Each of the mentioned clubs, as well as many others, are hosting events commemorating and celebrating Women’s History Month. This year, the school is doing more than ever to celebrate. 

Principal Joseph Martin believes technology has played a huge part in helping to organize this month’s events. “Believe it or not, the pandemic has actually made us closer in some ways,” he said. “Before, it was hard to get people together in one room at the same time, but with virtual meetings, it is so much easier and more accessible to the students.”

Mr. Stephen Joseph, a member of the Equity, Diversity, Inclusion and Cultural Competency Committee, also believes that this year it was easier to publicize the events and reach a larger audience. “We thought there needs to be something more, so for the first time, being everything is virtual. I emailed every kid in the school the agenda… and then I emailed specific events when they kept coming up… So I think the publicity part of it is coming to the forefront there,” he said.

While the virtual school setting has its downsides, its benefits in hosting group events and activities are helping to reach a wider audience than previously available. 

Throughout the month of March, RV will be celebrating Women’s History Month through a number of events hosted by clubs, teachers and organizations. 

The Black Student Union is hosting a conference from on Tuesday, March 22 at 1 PM called “Girl Talk: My Hair, My Crown.” The discussion will invite a number of alumni to talk about their experiences as women of color. Discussion topics will range from discussion of Black hairstyles and culture to Black women in the working world.

The Social Justice Club is partnering with an organization for a charity drive as well as hosting a symposium later this month. “Our first event, which will be held throughout the month, is a drive collecting donations for the Providence House of Burlington County Women’s Shelter,” said club member Maya Martin. “Our second event is a women empowerment symposium in which we will be having a panel of a variety of women ranging from teachers to the dean of education from Stockton. Attendees of the symposium will be able to ask the panel any questions pertaining to what women’s rights mean to them and how they empower women.”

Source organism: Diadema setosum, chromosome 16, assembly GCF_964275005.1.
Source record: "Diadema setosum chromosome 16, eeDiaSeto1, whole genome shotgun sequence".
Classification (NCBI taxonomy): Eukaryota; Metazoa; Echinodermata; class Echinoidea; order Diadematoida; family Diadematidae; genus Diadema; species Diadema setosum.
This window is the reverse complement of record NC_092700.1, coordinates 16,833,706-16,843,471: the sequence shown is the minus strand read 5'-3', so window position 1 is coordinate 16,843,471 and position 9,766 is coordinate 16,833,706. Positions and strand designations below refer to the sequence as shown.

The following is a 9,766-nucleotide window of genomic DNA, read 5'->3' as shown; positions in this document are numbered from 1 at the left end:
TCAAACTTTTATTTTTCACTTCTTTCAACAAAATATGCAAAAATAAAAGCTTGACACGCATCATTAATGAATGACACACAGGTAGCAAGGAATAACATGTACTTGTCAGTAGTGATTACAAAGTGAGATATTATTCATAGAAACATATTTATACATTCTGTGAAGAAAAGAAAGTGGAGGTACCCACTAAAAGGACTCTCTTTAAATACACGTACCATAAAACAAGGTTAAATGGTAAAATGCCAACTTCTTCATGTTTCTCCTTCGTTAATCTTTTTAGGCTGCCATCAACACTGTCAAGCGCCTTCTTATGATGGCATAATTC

The Circle of Women Club, which began last fall and is part of a national organization, is working on many projects throughout the month of March. There are a number of fundraisers and drives, including the Distribution with Dignity project, for which the club is collecting feminine products to be sent to local health centers, and the Guess the Skittles in the Jar fundraiser, which raises proceeds to be sent to the national organization’s efforts to education women around the world. They will also be hosting a movie night featuring the 2019 biopic about the late Ruth Bader Ginsberg, “On the Basis of Sex.”

A master document of all the events and activities taking place this month can be found under the “News and Announcements” section on the RV website.